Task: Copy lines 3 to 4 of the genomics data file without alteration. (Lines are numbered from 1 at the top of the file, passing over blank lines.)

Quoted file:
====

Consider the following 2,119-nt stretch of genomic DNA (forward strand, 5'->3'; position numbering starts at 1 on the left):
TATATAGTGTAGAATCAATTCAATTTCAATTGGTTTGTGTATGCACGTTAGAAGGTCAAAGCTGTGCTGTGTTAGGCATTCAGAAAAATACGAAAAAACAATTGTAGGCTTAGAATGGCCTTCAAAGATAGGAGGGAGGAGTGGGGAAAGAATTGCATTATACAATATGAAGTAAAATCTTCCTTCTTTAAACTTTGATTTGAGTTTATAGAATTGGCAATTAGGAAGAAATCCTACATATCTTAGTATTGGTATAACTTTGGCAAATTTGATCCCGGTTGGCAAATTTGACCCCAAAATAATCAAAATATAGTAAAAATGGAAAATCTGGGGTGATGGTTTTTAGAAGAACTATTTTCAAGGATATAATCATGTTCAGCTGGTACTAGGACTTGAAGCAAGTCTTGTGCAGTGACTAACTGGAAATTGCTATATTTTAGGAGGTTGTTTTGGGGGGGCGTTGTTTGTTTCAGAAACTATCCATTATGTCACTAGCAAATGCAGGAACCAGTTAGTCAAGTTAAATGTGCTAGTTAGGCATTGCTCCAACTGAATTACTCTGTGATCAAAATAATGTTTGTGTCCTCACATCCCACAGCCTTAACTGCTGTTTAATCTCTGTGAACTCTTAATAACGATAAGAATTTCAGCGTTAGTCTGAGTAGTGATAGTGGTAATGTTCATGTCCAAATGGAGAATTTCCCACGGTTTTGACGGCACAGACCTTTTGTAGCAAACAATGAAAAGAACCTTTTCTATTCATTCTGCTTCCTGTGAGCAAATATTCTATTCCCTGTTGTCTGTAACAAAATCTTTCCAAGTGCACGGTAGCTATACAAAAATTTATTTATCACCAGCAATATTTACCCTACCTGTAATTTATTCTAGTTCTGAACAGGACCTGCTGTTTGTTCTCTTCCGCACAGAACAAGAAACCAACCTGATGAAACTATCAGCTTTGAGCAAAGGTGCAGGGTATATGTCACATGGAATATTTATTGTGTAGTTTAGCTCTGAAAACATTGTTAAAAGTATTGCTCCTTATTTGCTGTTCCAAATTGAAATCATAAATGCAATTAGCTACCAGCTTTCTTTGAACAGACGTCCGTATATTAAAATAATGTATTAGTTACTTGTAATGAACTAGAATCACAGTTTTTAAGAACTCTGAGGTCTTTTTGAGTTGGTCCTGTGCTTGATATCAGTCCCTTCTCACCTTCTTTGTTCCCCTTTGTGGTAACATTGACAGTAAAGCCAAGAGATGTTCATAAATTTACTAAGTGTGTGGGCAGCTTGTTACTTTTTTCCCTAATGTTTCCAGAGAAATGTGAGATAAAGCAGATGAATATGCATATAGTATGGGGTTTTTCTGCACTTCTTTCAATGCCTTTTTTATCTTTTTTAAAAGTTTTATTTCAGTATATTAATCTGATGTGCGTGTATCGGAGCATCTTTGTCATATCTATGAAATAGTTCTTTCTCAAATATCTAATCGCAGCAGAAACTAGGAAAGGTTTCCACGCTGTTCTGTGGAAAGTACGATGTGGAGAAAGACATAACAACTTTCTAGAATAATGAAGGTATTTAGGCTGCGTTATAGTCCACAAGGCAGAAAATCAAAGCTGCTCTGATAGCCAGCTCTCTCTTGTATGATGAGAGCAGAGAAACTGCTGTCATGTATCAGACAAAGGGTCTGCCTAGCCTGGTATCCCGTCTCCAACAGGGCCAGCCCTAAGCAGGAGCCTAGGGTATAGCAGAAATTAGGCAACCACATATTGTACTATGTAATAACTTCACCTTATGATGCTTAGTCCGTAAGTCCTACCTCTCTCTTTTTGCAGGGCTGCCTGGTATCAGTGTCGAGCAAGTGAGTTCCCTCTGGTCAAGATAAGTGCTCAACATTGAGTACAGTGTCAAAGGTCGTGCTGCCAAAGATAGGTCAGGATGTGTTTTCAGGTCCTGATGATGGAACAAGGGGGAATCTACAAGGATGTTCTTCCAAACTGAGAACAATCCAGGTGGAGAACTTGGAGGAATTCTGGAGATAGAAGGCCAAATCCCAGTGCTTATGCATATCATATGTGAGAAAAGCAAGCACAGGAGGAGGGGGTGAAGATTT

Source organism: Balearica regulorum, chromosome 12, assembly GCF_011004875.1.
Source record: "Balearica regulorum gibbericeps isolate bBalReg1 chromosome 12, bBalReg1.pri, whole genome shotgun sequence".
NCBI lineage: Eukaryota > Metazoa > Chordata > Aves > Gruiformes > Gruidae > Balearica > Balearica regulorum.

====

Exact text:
Source organism: Balearica regulorum, chromosome 12, assembly GCF_011004875.1.
Source record: "Balearica regulorum gibbericeps isolate bBalReg1 chromosome 12, bBalReg1.pri, whole genome shotgun sequence".